If offshoring raises fears of security breaches, consider US commonwealths and territories [by guest author Robert Unterberger, Esq.]
Law Department Management Blog is pleased to welcome a new guest author. Robert M. Unterberger, a litigator for more than 20 years, has more recently been CEO, Head of Legal Solutions and Consultant to U.S., U.K., Canadian and Indian-based start-up, boutique and large LPOs. An adjunct law professor, Bob has been profiled in publications including Entrepreneur, New York Law Journal, Lawyers Weekly, and Law Technology News. He may reached at 302-562-2535 or firstname.lastname@example.org.
A consistent objection to LPO is the potential exposure of client confidences and data to third parties. Add to that the concern that national security might be compromised by offshoring, particularly at a time when government resources are trying to defend against cyber attacks, and a reasonable person might just say: “Why bother with LPO?” But I offer a concept that has been the buzz of conversation among my LPO peers: Offshoring to U.S. commonwealths and territories.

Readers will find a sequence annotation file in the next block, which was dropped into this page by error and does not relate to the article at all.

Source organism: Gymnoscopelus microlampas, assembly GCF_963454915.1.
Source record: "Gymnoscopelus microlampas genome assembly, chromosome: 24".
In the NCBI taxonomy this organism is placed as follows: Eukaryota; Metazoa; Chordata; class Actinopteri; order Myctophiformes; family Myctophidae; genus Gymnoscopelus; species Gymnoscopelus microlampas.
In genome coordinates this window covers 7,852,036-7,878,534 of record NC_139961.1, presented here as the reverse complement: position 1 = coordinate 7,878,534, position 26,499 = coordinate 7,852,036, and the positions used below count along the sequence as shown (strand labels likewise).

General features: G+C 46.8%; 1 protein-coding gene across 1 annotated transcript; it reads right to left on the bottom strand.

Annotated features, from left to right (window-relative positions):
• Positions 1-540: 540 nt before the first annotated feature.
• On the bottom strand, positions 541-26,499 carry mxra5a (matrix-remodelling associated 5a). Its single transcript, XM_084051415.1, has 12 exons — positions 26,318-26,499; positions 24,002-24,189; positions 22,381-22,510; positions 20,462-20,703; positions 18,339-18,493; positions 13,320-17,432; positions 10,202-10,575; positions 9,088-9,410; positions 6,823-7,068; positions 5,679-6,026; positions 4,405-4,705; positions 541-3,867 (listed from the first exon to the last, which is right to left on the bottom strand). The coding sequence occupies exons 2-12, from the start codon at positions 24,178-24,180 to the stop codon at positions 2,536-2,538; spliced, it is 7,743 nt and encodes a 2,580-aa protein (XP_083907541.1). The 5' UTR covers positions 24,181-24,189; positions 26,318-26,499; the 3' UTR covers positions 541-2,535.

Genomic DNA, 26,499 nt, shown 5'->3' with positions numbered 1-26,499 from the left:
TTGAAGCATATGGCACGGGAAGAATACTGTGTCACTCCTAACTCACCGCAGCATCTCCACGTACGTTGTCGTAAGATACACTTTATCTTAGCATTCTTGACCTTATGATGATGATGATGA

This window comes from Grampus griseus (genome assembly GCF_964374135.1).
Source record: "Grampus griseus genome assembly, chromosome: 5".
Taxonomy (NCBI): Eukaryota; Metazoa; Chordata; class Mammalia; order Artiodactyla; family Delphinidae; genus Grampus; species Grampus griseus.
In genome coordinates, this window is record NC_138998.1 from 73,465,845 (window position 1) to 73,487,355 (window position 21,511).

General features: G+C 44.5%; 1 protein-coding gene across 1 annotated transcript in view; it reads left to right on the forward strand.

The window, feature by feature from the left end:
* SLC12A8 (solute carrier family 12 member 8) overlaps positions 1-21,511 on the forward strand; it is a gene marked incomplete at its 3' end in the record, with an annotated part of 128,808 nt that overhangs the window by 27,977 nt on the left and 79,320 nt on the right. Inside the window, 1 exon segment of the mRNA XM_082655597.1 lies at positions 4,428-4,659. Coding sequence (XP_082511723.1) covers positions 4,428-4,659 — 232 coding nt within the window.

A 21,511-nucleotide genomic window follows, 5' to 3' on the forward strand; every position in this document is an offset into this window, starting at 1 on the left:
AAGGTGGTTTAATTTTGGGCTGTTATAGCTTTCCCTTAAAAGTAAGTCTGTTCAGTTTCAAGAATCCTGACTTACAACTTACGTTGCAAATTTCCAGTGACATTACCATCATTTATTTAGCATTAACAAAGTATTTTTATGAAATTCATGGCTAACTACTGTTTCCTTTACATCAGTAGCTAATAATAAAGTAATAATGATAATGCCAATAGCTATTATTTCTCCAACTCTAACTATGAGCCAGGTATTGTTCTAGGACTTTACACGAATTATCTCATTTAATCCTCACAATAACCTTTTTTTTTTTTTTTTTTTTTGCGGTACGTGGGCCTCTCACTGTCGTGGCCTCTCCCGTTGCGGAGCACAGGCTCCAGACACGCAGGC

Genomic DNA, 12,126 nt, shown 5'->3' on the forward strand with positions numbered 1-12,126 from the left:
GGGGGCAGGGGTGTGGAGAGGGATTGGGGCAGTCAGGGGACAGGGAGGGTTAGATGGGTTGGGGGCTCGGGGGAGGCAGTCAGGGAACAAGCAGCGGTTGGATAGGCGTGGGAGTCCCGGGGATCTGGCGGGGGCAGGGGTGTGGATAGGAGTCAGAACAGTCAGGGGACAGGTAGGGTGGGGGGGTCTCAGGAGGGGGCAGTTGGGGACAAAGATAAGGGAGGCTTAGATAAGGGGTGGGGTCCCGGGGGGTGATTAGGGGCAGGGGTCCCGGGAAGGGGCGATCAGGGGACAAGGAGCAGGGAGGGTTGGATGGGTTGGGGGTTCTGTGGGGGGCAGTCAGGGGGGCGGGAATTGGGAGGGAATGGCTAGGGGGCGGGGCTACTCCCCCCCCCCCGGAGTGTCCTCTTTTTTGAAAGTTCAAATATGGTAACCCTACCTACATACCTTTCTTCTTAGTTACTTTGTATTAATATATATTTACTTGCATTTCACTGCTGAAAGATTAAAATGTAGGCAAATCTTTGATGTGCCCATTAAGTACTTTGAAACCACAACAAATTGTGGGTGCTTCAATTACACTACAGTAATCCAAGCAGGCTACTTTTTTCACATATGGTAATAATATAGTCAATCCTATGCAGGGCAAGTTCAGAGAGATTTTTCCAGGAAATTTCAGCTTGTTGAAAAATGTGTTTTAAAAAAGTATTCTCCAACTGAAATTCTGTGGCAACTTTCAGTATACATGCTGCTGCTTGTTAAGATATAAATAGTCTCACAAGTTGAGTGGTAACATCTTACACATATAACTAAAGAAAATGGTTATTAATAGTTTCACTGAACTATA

Think about it, LPO performed “by Americans, in America” – but by Americans who will take the job for less, possibly much less.
What’s not to like? Offshore LPO performed “on shore”. Our shore, though conveniently not one of the 50 states. This LPO model is particularly compelling where patent searching, support and drafting involve highly regulated industries subject to export control (think aerospace and other defense industries).
As someone who has operated in domestic and foreign outsourcing for two decades, I completely understand this – for want of a better term – “offshore but our shore” model. But it should apply on a case-by-case, one size doesn’t fit all basis. My fear, and that of my LPO provider peers, is that this model feeds into the antipathy, fear and defensiveness toward LPO that good men and women have been working to erase.